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Rwandan ambassador to U.S. will visit Dickinson

Members of Dickinson's Rwandan community will be joined by their native nation's ambassador to the U.S. as they gather Saturday to host a local commemoration of the 1994 genocide committed against that country's Tutsi population.

Mathilde Mukantabana, the Rwandan ambassador to the United States, will be in Dickinson, N.D., on Saturday for an event commemorating the anniversary of the Rwandan genocide. (Submitted Photo)
Mathilde Mukantabana, the Rwandan ambassador to the United States, will be in Dickinson, N.D., on Saturday for an event commemorating the anniversary of the Rwandan genocide. (Submitted Photo)

Members of Dickinson's Rwandan community will be joined by their native nation's ambassador to the U.S. as they gather Saturday to host a local commemoration of the 1994 genocide committed against that country's Tutsi population.

The wider community is invited to attend to learn more about the genocide and show solidarity with their Rwandan neighbors through the commemorative activities of the Kwibuka22: Fighting Genocide Ideology event. Commemorative services will run from 3-5 p.m. in the Beck Auditorium at DSU, and will consist of a moment of silence, testimonials from Rwandan Tutsis and a candle lighting ceremony. After those services are concluded, a reception will be held until 7 p.m.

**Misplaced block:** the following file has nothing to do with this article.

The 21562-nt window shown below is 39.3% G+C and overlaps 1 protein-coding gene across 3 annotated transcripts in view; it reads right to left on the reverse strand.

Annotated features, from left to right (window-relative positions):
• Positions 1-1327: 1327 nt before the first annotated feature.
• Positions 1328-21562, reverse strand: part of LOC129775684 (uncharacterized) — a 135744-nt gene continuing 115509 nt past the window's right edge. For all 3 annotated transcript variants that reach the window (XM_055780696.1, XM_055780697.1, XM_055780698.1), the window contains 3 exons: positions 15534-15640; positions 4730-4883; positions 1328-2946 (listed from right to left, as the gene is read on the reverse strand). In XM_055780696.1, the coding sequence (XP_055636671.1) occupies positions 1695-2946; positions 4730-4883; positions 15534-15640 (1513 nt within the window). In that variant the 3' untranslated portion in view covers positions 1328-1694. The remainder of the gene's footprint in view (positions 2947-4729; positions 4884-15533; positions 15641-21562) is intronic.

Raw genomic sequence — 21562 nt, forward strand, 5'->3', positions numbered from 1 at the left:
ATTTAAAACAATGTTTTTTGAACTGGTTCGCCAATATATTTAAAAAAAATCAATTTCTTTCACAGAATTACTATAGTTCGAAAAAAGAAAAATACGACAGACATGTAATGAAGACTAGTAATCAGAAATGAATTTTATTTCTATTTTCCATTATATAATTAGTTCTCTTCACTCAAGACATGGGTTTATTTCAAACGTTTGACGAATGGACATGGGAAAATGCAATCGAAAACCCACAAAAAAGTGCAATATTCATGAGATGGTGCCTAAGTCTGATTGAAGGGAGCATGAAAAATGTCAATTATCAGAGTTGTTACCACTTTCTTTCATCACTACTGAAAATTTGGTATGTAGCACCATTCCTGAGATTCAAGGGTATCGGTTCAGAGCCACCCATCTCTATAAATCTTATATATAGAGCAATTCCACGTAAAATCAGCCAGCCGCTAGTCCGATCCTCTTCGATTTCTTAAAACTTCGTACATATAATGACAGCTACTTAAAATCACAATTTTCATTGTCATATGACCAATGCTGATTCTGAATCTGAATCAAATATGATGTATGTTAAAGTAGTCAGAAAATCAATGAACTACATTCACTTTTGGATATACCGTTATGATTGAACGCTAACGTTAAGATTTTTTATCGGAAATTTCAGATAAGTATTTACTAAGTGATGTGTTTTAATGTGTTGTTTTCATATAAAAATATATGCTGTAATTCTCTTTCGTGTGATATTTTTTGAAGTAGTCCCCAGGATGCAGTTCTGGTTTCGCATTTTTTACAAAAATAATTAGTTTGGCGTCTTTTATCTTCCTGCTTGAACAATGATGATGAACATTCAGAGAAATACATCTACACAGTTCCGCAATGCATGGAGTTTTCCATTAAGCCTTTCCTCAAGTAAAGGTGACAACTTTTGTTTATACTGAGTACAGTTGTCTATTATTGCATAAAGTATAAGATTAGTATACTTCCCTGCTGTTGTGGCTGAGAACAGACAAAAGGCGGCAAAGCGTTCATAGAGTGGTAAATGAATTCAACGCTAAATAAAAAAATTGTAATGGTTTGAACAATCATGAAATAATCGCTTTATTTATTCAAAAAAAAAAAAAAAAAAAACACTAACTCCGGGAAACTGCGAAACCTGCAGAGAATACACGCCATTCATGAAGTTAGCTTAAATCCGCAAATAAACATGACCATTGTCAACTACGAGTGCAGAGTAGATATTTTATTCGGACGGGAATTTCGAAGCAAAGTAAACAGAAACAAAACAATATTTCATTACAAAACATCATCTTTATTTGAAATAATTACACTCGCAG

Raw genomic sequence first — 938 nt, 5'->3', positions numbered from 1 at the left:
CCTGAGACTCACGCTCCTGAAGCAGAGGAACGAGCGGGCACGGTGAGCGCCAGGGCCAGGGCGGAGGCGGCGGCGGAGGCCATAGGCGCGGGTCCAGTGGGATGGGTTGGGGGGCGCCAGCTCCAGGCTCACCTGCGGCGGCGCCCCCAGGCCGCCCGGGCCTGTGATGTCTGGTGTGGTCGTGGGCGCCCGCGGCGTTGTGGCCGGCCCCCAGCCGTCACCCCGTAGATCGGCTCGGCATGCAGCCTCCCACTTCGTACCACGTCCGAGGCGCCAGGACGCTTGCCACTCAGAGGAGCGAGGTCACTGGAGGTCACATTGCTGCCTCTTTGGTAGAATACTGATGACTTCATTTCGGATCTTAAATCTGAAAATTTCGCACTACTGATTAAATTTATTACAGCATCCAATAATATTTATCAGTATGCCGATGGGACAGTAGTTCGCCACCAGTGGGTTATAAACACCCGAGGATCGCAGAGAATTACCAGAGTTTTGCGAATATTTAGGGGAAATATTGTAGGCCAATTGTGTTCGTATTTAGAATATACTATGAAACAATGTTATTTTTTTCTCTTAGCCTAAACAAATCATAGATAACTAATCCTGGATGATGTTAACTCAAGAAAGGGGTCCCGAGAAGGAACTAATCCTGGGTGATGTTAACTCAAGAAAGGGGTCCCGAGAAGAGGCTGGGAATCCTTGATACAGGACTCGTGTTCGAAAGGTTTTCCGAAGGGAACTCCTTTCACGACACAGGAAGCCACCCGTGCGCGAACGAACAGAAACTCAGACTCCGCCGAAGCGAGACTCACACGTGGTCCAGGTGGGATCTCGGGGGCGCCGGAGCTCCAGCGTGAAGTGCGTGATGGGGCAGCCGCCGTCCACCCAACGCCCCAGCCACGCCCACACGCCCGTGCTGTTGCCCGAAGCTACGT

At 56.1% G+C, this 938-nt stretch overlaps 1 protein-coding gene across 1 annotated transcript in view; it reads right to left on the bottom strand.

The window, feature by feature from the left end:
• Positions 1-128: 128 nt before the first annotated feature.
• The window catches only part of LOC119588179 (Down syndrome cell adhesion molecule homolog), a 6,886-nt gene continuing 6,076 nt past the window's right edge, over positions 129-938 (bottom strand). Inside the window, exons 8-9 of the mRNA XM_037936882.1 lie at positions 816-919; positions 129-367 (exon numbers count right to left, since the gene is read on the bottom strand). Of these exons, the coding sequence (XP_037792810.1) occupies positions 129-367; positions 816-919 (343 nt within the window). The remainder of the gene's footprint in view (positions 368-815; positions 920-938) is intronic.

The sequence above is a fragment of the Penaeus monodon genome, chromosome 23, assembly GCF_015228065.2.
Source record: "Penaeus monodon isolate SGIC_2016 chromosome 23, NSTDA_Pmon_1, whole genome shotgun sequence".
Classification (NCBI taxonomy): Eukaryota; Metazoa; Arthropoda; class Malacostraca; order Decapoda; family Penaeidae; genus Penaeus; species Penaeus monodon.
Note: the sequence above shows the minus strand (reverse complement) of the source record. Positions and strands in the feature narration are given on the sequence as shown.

Mathilde Mukantabana, Rwandan ambassador to the U.S., will attend and participate in both parts of the event as a special guest.

Historians estimate that up to 800,000 people-mainly of the Tutsi group-were killed by Hutu militias in approximately 100 days from early April to mid-July of 1994.

DSU history professor David Meier stated in a news release for the event that the rate of killings in the Rwandan genocide exceeded the pace of the Nazi-perpetrated Holocaust.

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"Where Nazi genocide has been described as an industrialized process, Rwandan perpetrators committed their acts of brutality with machetes," Meier stated. "... As history swiftly buries the dead under troubling memories, the legacy of the genocide in Rwanda remains part of our collective human history."

The term Kwibuka means "to remember" in the Rwandan language of Kinyarwanda. The Kwibuka series of commemoration events is marked in Rwanda and elsewhere throughout the world by members of the Rwandan diaspora.

The event at DSU is hosted by the Rwandan Community in North Dakota, an organization of state residents of Rwandan origin or heritage.

 

If you go

What: Kwibuka22: Fighting Genocide Ideology, a Rwandan genocide commemoration featuring Mathilde Mukantabana, Rwandan ambassador to the U.S.

When: Commemorative services run, 3-5 p.m.; Reception, 5-7 p.m.

Where: Beck Auditorium in Beck Hall on the Dickinson State University campus.

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